Should I invest now?

Should I invest now?

It would be an understatement to say the UK political and economic environment has been unpredictable in recent months. Investment markets have been more volatile as a result of Brexit, as well as other global influences like the ongoing US-China trade war.

With so much uncertainty in the world, you might be nervous about investing. It’s not uncommon for people to consider putting off an investment or even withdrawing their portfolio, but these emotive decisions are likely to do more harm than good.

Let’s answer the big question; should you invest now?

The graph below shows the 20-year performance of the FTSE-All  Share Index, which is an aggregation of the FTSE 100, 250 and SmallCap indices. It represents the performance of around 600 businesses listed on the London Stock Exchange and is a good indication of the UK economy.

You can quite clearly see the effect of the 2008 financial downturn, but in the context of long-term investing, the market recovered remarkably quickly.

There will always be an external influence on market performance that you have little or no control over. Brexit is a current one, but over the past 20 years, growth in the markets has been consistent, even though major events have happened.

Think long-term

Warren Buffet famously said, “If you aren’t thinking about owning a stock for 10 years, don’t even think about owning it for 10 minutes.” Investing is a long-term proposition; time in the market is more important than trying to time the market.

There is no ‘right’ time to invest, but we would always recommend investing for a minimum of five years. This gives you the time to weather volatility and improves your opportunity for growth. The problem is that a study by Schroders found that on average people only remain invested for 2.6 years before moving their money. It’s apparent that people are being tempted to make rash investment decisions, especially when volatility is involved.

Investing long-term isn’t just about weathering the negative days. Research from J.P.Morgan actually found that if you missed the best ten days in the market over the past 20 years, your investment return would be halved! That just goes to show that you can’t time your investment and having patience can ultimately pay off.

Keep calm and carry on

Markets in the last quarter of 2018 were especially volatile. The MSCI World Index (which is a broad global equity index that represents large and mid-cap equity performance across 23 countries) fell by almost 14%. During these months, Schroders found that 82% of investors altered their investment portfolio, with:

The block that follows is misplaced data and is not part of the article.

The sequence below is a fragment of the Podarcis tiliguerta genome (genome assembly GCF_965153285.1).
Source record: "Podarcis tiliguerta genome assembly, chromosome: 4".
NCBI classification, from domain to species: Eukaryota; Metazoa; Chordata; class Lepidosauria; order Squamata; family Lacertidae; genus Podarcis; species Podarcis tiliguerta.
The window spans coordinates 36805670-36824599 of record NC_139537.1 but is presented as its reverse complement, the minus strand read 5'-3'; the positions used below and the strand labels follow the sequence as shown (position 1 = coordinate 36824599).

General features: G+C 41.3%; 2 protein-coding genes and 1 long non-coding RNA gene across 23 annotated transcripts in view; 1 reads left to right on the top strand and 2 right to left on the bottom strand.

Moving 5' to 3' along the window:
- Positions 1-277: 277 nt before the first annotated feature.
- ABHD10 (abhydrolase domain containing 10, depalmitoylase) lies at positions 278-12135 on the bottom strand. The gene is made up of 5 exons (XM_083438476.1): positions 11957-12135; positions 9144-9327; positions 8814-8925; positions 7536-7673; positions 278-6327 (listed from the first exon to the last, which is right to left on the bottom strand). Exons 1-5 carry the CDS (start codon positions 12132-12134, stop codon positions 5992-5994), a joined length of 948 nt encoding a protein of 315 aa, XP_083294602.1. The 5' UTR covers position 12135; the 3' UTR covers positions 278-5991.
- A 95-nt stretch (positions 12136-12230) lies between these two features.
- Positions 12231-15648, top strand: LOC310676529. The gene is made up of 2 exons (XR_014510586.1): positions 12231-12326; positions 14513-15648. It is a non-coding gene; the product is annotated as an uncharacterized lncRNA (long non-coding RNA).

• 20% moving into cash;
  • 35% taking more investment risk; and
  • 36% moving into lower-risk investments.

Subsequently, over 50% of investors said they had not achieved the investment returns they wanted over five years. Many also blamed their own action or inaction as the main cause of failure. So, at least with hindsight, investors acknowledge that making short-term emotive decisions can have a detrimental impact on their long-term financial security.

Those that moved into cash may have made the biggest mistake, as they will have effectively locked in a loss and their investment has no opportunity to recover. Panic selling would have been an especially poor decision during this time, as the market rebounded quite significantly in the first quarter of 2019.

Another quote from Mr Buffet explains that; “Today people who hold cash equivalents feel comfortable. They shouldn’t. They have opted for a terrible long-term asset, one that pays virtually nothing and is certain to depreciate.”

Try not to get distracted by scaremongering. The media doesn’t help in these circumstances, especially when words like ‘crisis’ or ‘crash’ are thrown around without repercussions for the journalist. Markets are cyclical and short-term volatility should not influence your long-term strategy. Making snap decisions can have a more negative impact than doing nothing at all. If you have a robust financial plan, stick to it.

Talk to your financial planner

If you’re concerned about the financial impact of Brexit on your portfolio, don’t hesitate to get in touch. Ignore the noise, keep calm and carry on.

Should you invest now? The answer shouldn’t depend on external market influences such as Brexit. It should depend entirely on your personal circumstances, long-term goals and aspirations.

The value of your investment can go down as well as up and you may not get back the full amount invested.

This article was produced by our Private Wealth team.